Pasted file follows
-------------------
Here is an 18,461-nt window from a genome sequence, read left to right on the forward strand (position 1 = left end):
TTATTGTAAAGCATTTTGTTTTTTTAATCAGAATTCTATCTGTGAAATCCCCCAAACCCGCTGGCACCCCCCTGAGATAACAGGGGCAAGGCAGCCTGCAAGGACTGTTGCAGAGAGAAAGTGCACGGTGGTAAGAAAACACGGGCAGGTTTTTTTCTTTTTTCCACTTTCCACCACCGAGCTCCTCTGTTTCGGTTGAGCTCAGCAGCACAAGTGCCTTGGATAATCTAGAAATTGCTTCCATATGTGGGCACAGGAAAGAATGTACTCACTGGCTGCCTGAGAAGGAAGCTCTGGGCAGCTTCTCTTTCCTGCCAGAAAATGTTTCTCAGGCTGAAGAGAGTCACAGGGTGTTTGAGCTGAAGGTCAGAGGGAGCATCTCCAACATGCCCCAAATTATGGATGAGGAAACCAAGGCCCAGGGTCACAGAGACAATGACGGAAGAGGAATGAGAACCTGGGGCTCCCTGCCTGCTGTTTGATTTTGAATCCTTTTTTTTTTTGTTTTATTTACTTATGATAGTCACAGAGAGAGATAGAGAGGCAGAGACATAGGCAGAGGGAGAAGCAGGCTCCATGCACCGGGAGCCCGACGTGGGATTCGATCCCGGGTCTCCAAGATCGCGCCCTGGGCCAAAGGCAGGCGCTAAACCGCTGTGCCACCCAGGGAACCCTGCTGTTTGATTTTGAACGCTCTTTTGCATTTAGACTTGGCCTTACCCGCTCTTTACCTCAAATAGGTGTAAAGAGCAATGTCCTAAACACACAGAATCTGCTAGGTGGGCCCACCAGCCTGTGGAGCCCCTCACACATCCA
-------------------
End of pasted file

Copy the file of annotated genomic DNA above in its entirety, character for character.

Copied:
Here is an 18,461-nt window from a genome sequence, read left to right on the forward strand (position 1 = left end):
TTATTGTAAAGCATTTTGTTTTTTTAATCAGAATTCTATCTGTGAAATCCCCCAAACCCGCTGGCACCCCCCTGAGATAACAGGGGCAAGGCAGCCTGCAAGGACTGTTGCAGAGAGAAAGTGCACGGTGGTAAGAAAACACGGGCAGGTTTTTTTCTTTTTTCCACTTTCCACCACCGAGCTCCTCTGTTTCGGTTGAGCTCAGCAGCACAAGTGCCTTGGATAATCTAGAAATTGCTTCCATATGTGGGCACAGGAAAGAATGTACTCACTGGCTGCCTGAGAAGGAAGCTCTGGGCAGCTTCTCTTTCCTGCCAGAAAATGTTTCTCAGGCTGAAGAGAGTCACAGGGTGTTTGAGCTGAAGGTCAGAGGGAGCATCTCCAACATGCCCCAAATTATGGATGAGGAAACCAAGGCCCAGGGTCACAGAGACAATGACGGAAGAGGAATGAGAACCTGGGGCTCCCTGCCTGCTGTTTGATTTTGAATCCTTTTTTTTTTTGTTTTATTTACTTATGATAGTCACAGAGAGAGATAGAGAGGCAGAGACATAGGCAGAGGGAGAAGCAGGCTCCATGCACCGGGAGCCCGACGTGGGATTCGATCCCGGGTCTCCAAGATCGCGCCCTGGGCCAAAGGCAGGCGCTAAACCGCTGTGCCACCCAGGGAACCCTGCTGTTTGATTTTGAACGCTCTTTTGCATTTAGACTTGGCCTTACCCGCTCTTTACCTCAAATAGGTGTAAAGAGCAATGTCCTAAACACACAGAATCTGCTAGGTGGGCCCACCAGCCTGTGGAGCCCCTCACACATCCA